John and I were ready for a day full of quirky adventures so we headed toward the Salton Sea. Last year when we went to see Salvation Mountain, we did not travel out further to Slab City and East Jesus. We were told by fellow campers we should check it out. Our first stop of the day was to revisit Salvation mountain. We had read online about water towers located out behind Salvation Mountain that have some interesting paintings on them. Unfortunately we could not figure out how to get out to them. All routes from Salvation Mountain were blocked with signs indicating not to hike on. We abandoned our attempts to get out to these and decided to drive on to Slab City which is literally right behind Salvation Mountain.
Slab City is referred to as “the last free place in America” by the people who live here. This area used to be a Marine training base called Camp Dunlap, the military pulled out after WWII leaving behind concrete slabs. The warm weather and the concrete slabs initially drew snow bird RVers. This is state land and there is no fee to stay here. This is the kind of place where you can go to escape modern society or a place to go if you are “down on your luck”. The majority of people who live here are living in older, run down RVs, tents or old school buses. You need to drive through Slab City to get to East Jesus. You literally come to a “fork” in the road. You stay to the right to get to East Jesus.
East Jesus is a growing artwork exhibit that is built out of “trash”. The foundation has a philosophy of reuse before recycle. I found this exhibit to be very thought provoking. There is so much detail in the structures that you could spend hours just walking around and taking it all in. This is a place I would go back and spend more time.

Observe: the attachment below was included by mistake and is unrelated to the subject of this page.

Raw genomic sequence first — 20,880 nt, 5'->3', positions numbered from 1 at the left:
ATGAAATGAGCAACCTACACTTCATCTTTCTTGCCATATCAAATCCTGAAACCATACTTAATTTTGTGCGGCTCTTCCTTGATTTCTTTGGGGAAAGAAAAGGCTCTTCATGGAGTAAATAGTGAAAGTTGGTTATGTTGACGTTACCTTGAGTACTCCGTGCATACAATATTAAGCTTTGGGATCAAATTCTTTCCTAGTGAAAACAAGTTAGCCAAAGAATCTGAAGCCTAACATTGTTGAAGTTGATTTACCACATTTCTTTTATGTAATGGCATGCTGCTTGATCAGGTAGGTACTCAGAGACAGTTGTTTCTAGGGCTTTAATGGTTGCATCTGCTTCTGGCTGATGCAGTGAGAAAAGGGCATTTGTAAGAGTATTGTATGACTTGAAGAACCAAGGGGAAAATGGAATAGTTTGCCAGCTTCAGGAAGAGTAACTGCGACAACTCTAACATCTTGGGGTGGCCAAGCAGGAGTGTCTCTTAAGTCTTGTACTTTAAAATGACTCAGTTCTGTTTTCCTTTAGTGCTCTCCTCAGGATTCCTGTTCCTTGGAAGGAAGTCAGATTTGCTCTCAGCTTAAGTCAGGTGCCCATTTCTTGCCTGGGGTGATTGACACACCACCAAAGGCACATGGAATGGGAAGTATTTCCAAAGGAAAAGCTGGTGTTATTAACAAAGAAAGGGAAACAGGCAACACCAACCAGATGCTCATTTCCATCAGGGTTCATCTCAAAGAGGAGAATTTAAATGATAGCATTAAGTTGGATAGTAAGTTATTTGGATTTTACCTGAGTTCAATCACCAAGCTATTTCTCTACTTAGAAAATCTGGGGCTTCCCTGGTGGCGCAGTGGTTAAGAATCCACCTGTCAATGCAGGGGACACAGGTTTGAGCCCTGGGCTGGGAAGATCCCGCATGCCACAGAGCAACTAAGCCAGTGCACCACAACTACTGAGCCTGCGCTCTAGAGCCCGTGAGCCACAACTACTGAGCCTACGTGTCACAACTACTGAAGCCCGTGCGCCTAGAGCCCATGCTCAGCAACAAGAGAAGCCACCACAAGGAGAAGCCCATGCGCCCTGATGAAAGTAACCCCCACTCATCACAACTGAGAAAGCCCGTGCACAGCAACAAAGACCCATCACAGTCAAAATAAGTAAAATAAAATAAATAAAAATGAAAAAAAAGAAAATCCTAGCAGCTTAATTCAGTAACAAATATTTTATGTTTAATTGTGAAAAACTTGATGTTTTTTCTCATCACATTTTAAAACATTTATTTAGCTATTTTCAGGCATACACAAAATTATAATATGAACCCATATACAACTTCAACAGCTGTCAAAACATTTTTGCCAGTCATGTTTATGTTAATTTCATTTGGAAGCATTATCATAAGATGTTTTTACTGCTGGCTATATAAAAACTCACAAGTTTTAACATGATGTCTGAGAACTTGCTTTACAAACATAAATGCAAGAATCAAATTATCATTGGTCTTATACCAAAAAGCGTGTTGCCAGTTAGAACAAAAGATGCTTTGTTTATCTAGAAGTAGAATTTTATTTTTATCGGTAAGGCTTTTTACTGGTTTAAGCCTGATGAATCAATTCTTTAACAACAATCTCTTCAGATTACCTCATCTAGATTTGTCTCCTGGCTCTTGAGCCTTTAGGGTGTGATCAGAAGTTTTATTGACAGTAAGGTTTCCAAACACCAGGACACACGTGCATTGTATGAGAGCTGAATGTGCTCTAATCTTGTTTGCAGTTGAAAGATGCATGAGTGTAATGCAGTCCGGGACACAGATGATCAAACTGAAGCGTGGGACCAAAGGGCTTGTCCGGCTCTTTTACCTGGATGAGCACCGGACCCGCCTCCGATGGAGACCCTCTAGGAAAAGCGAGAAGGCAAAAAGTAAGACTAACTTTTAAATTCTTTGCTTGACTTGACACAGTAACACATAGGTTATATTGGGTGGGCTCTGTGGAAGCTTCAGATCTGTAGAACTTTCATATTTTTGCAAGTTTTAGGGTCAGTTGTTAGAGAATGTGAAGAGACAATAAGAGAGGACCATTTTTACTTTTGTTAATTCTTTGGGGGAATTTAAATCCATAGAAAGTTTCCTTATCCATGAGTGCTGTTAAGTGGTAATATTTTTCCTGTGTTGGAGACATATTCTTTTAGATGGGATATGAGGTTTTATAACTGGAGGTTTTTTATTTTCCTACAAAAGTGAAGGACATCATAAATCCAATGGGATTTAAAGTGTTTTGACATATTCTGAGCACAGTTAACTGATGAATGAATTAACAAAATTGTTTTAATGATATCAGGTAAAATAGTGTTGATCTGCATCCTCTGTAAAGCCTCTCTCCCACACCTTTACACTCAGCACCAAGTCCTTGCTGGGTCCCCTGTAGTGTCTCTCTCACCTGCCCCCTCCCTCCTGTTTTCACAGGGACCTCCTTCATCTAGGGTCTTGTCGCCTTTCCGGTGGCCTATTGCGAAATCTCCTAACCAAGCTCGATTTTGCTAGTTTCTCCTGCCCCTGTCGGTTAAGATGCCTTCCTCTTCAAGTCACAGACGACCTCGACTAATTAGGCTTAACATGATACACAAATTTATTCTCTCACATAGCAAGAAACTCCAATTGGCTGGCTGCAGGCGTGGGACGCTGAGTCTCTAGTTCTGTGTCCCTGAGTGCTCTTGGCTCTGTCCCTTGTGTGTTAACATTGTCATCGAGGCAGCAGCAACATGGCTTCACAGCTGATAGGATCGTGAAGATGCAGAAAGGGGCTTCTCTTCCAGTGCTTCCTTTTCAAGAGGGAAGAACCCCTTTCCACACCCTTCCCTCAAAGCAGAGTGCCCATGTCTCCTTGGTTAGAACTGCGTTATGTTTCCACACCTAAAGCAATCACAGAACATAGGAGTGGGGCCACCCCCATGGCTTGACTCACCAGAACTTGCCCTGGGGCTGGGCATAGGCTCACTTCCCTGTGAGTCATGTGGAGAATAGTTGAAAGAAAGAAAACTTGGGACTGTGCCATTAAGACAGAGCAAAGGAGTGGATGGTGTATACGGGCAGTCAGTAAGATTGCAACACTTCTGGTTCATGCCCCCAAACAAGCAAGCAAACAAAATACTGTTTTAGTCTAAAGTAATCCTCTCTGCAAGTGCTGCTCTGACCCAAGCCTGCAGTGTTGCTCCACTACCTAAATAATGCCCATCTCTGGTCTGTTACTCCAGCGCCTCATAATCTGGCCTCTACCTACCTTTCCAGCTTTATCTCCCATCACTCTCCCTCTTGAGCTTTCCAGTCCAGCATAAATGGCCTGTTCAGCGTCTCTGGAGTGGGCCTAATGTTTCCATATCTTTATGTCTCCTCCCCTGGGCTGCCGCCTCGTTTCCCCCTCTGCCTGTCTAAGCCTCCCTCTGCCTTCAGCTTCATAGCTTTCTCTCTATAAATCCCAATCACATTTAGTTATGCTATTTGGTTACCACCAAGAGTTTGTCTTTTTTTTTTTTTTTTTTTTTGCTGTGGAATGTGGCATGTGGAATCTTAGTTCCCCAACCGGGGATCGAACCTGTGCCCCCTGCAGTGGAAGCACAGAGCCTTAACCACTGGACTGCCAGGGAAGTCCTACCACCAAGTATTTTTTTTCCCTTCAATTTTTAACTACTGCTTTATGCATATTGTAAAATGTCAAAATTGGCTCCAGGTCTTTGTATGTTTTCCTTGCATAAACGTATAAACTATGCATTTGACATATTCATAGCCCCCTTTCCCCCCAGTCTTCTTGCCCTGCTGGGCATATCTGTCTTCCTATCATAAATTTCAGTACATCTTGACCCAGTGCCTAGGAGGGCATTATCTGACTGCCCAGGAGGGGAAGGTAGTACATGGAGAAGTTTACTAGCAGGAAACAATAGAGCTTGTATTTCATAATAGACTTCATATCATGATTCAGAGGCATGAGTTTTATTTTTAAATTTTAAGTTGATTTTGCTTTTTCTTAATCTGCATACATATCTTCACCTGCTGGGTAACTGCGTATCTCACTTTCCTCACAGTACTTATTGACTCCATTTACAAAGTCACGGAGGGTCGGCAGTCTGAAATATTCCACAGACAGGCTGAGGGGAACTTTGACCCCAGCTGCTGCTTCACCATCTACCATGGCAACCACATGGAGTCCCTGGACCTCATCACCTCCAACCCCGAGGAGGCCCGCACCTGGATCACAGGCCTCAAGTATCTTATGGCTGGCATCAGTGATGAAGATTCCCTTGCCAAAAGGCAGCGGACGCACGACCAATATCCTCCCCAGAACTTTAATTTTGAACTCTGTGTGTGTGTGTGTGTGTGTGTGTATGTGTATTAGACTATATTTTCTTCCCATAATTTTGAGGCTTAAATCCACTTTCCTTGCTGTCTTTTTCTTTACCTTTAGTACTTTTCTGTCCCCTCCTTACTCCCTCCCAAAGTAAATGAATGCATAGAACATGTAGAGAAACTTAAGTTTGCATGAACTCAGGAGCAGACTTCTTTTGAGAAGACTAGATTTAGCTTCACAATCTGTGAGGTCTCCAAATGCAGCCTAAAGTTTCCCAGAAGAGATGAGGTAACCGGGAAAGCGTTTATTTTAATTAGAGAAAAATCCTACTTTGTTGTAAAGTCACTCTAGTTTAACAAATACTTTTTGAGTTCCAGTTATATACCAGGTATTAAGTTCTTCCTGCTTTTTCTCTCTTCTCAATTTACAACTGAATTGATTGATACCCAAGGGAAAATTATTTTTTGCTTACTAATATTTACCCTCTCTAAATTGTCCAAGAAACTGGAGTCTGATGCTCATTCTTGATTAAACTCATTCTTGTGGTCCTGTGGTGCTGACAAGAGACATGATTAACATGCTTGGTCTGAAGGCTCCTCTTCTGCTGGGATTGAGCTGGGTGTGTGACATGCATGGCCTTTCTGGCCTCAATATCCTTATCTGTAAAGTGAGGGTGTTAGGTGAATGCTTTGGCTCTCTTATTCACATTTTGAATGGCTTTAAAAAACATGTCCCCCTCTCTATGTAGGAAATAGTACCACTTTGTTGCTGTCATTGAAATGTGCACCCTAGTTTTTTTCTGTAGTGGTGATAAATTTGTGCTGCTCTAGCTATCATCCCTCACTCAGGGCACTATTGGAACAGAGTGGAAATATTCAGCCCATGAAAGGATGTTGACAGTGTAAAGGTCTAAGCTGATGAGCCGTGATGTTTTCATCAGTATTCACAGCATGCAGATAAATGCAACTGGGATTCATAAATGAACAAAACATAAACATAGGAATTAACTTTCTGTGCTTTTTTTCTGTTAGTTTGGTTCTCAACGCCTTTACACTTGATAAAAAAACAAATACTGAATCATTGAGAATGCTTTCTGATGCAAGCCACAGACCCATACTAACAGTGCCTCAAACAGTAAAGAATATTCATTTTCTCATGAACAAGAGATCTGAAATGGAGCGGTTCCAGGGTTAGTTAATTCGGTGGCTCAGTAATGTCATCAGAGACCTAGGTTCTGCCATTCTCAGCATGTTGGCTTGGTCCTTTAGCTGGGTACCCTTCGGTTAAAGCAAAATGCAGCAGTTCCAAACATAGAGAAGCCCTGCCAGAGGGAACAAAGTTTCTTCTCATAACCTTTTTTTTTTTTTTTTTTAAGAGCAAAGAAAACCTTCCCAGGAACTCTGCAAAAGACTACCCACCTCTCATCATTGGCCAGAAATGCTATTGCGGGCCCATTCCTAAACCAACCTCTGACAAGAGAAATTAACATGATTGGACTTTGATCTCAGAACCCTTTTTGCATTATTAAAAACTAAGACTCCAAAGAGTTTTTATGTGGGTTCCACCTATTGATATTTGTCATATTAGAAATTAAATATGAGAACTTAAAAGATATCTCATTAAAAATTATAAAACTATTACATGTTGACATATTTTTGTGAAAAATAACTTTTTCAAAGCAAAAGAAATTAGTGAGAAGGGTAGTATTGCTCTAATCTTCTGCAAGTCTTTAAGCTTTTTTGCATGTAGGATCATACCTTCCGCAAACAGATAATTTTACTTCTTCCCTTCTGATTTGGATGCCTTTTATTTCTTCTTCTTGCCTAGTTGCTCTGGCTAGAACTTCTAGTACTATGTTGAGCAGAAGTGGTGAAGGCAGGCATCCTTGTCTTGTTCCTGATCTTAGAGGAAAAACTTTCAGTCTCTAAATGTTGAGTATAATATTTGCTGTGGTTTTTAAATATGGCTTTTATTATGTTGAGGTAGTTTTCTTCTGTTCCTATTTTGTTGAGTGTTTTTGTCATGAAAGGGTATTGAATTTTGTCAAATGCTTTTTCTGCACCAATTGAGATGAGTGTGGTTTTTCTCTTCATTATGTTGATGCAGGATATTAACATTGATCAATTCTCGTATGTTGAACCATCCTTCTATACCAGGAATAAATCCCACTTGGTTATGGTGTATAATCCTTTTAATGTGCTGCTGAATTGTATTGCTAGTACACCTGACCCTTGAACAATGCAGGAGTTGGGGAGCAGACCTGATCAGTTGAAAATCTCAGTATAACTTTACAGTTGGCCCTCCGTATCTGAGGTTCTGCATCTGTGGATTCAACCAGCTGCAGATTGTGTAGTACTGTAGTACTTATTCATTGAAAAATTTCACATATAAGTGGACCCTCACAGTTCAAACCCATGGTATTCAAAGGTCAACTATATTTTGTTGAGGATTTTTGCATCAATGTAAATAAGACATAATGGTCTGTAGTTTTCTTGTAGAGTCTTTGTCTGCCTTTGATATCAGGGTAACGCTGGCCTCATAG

Our next adventure of the day was to try to find the “bubbling mud pots.” The mud pots are located at the intersection of Davis Road and Schrimpf Road, four miles to the South of Niland, California. The drive down the dirt roads was easy in our Honda CRV. We saw signs posted around the area warning not to trespass.
We were a little hesitant to make the short hike out to them with these warning signs. John started across the dirt and immediately turned back around for the car when he heard shots being fired. It took us a minute to realize we were right near the water and the shots we heard were bird hunters shooting birds. This was enough of a scare for us and we decided to abandon going out to the mud pots. We drove down to the Sono Bono Salton Sea National Wildlife area. The visitors center here pointed out the best places to see birds and asked if we had gone to the mud pots yet. We decided after talking to her we would return to the area. We were really glad we did. The mud was bubbling and spurting, John even got covered with quite a bit of mud. Thankfully the mud is just bathtub warm. These mud pots are located at the very end of the San Andreas fault and an intrusion of magma 4000 feet below the earth’s crust. The bubbling mud is created by gas and water being forced up through the sediment and soil.
We planned on one more stop of the day. We wanted to go to the Sono Bono Wildlife Refuge area off Vendel Road. The drive through this area is smaller paved and dirt roads with farming fields for miles. We saw lots of birds along this drive.
The lady at the visitors center had told us this was the best place to see birds. Unfortunately when we arrived at the junction of Vendel and Bannister Road there was a very bad motorcycle/truck accident and the road had been closed to all through traffic. We changed our plans and decided to drive down Poe Road to get to the shore of the Salton Sea. The views here of the lake are great, but we could hardly stand the stench of the Salton Sea. We were literally walking over dead and rotting fish along the shore. I have a pretty strong stomach but I found myself gagging. It took a long time to get that odor out of our noses!